Abu Dhabi, UAESunday 15 December 2019

Away game

Joseph O'Neill's novel of cricket in New York has critics unanimously enchanted. Kanishk Tharoor joins the chorus - and remembers his youth on the makeshift pitches.
Bowler up! A batsman defends the wicket during a high school cricket match in Queens, New York. In April, the city's school system became the first in the country to launch a cricket league.
Bowler up! A batsman defends the wicket during a high school cricket match in Queens, New York. In April, the city's school system became the first in the country to launch a cricket league.


Joseph O'Neill

Fourth Estate Dh100

On its destined march to this year's Man Booker prize, Joseph O'Neill's Netherland has generated the sort of deep interest that most novels only dream about. The book's admirers have - as professional admirers are prone to do - elevated its publication to an epochal event. It is supposedly the first real "post-September 11 novel"; it is, thanks to its recasting of the American dream, a "21st century Great Gatsby"; its Irish author has exploded the very contours of the "American novel" by anchoring it in both New York and London, with hinterlands in the Caribbean and the Netherlands. Measuring the novel's import almost seems to be a job for historians and cartographers, not just dishevelled critics.

Netherland actually deserves the praise. Its quiet tale of how Hans van der Broek, a Dutch investment banker living in New York, grapples with the temporary break-up of his marriage in the wake of the September 11 attacks is remarkable for its poise and wisdom. But all the ovations risk overshadowing the novel's smaller and more miraculous achievement: its refreshing portrayal of New York, one of the world's most artistically documented cities. O'Neill gives us a striking new vision of the city, one informed by the most unfamiliar of Big Apple institutions: cricket.

After his wife leaves him and returns to her native London, Hans seeks solace in the semi-secret world of organised New York cricket. His immersion in this scene is facilitated by fellow immigrant Chuck Ramkissoon, one of the fullest and most memorable characters in recent fiction. Many have likened him to F Scott Fitzgerald's Jay Gatsby, another failed dreamer. Chuck also recalls Melquiades, from Gabriel Garcia Marquez's One Hundred Years of Solitude, and like Marquez's gypsy storyteller, he overflows with accumulated lore and geography.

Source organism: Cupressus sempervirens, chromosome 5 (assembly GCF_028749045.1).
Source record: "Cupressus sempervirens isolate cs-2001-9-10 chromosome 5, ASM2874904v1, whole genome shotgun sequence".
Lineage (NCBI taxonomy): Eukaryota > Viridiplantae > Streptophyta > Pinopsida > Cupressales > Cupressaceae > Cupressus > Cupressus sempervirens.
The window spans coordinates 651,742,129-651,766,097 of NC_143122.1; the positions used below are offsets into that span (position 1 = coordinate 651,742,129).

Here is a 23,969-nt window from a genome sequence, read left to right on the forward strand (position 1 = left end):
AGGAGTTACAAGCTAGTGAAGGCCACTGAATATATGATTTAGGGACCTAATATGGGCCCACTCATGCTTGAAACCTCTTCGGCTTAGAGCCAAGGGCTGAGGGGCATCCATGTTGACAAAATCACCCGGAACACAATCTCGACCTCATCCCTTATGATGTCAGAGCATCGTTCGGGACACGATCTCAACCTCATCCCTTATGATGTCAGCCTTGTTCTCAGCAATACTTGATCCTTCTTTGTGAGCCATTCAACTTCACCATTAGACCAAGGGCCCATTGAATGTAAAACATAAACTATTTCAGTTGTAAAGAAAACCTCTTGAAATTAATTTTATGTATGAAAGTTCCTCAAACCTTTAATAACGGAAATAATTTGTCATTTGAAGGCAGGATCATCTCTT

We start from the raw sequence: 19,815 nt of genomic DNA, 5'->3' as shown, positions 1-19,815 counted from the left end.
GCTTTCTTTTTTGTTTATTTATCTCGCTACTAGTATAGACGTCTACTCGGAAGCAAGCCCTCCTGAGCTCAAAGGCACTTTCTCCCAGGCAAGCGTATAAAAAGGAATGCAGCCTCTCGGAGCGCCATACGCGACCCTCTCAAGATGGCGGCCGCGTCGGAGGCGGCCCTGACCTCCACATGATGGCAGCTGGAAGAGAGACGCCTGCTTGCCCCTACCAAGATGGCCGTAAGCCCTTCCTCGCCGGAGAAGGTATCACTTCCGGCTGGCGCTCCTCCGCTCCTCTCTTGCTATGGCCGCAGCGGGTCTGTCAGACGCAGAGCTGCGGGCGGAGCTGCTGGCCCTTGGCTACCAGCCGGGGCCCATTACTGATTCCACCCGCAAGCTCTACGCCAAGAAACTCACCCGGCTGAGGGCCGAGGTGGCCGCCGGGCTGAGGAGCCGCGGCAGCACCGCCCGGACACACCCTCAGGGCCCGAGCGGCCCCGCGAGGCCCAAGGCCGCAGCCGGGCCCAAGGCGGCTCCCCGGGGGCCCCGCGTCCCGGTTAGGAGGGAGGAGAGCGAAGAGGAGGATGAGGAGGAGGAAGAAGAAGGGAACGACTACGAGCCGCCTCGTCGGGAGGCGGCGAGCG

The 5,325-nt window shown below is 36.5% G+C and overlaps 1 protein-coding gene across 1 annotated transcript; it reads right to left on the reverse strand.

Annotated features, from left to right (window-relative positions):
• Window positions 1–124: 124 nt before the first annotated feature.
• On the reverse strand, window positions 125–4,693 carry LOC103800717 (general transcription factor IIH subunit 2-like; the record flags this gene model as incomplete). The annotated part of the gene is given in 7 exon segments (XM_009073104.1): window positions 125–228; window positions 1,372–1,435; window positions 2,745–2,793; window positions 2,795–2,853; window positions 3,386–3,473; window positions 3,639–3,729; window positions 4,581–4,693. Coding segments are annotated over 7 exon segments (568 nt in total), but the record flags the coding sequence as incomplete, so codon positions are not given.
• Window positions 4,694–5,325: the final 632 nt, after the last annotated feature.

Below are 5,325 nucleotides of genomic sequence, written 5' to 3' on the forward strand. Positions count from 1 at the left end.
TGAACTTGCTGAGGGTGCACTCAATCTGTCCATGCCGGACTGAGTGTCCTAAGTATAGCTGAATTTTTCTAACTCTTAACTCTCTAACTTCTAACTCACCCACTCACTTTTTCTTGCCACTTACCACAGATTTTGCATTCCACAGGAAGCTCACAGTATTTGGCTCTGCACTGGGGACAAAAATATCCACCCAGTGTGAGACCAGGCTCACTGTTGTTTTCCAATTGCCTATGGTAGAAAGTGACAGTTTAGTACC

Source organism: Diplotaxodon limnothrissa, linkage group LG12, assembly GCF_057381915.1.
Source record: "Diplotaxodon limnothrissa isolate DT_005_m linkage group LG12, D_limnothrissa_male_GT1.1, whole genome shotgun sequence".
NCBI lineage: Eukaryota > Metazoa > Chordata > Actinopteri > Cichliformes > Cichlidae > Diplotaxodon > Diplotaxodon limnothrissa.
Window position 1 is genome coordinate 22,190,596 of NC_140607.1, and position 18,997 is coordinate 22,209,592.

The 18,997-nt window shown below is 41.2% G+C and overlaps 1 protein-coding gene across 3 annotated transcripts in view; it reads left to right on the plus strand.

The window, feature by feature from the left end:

Hans follows Chuck to the fringes of New York: to far-flung Staten Island, East Brooklyn and Queens, where a mix of South Asian and West Indian immigrants play in lively amateur cricket leagues. Like the neighborhoods in which it is played, their cricket is rougher and more bludgeoning than its conventional counterpart. American cricket - "bush cricket" as Chuck calls it - "inflicts an injury that is aesthetic as much as anything". But it remains cricket, a game O'Neill clearly loves, and has referred to as his "athletic mother-tongue". Few writers have so gracefully described the sport. Hans envisions an ideal lawn "where the white-clad ring of infielders, swanning figures on the vast oval, again and again converge in unison toward the batsman and again and again scatter back to their starting points, a repetition of pulmonary rhythm, as if the field breathed through its luminous visitors."

Chuck dreams of making cricket a big-time sport in America, and plans to start by building a proper cricket ground at Floyd Bennett Field in Brooklyn. For Chuck, establishing cricket in New York, and by extension America, is not just a sporting quest, but a moral mission. "All people, Americans, whoever, are at their most civilised when they're playing cricket," he expounds. "Cricket is instructive, Hans. It has a moral angle [...] With the New York Cricket Club, we could start a whole new chapter in US history."

I admit to being particularly amenable to this vision of New York illuminated by cricket. I am one of that rare breed of New Yorkers who grew up with cricket, in some form or the other, all around me. I woke up every morning to the orchestral sounds of the BBC on my father's transistor radio while he waited for the latest cricket results. My school - with its aspiring New York worldliness - kept a stock of cricket bats. During the Cricket World Cup, lines of parked yellow taxis would stretch along Lexington Avenue in Little India, and I'd join throngs of tea-drinking Indians and Pakistanis in the neighbourhood's restaurants as they stayed up through the night to support their national teams. And I played cricket, often in a bonsai version with just my father and twin brother, but also fuller games with other young New Yorkers (mostly South Asians) in the roller-hockey lots and basketball courts that populated our strangely displaced youth.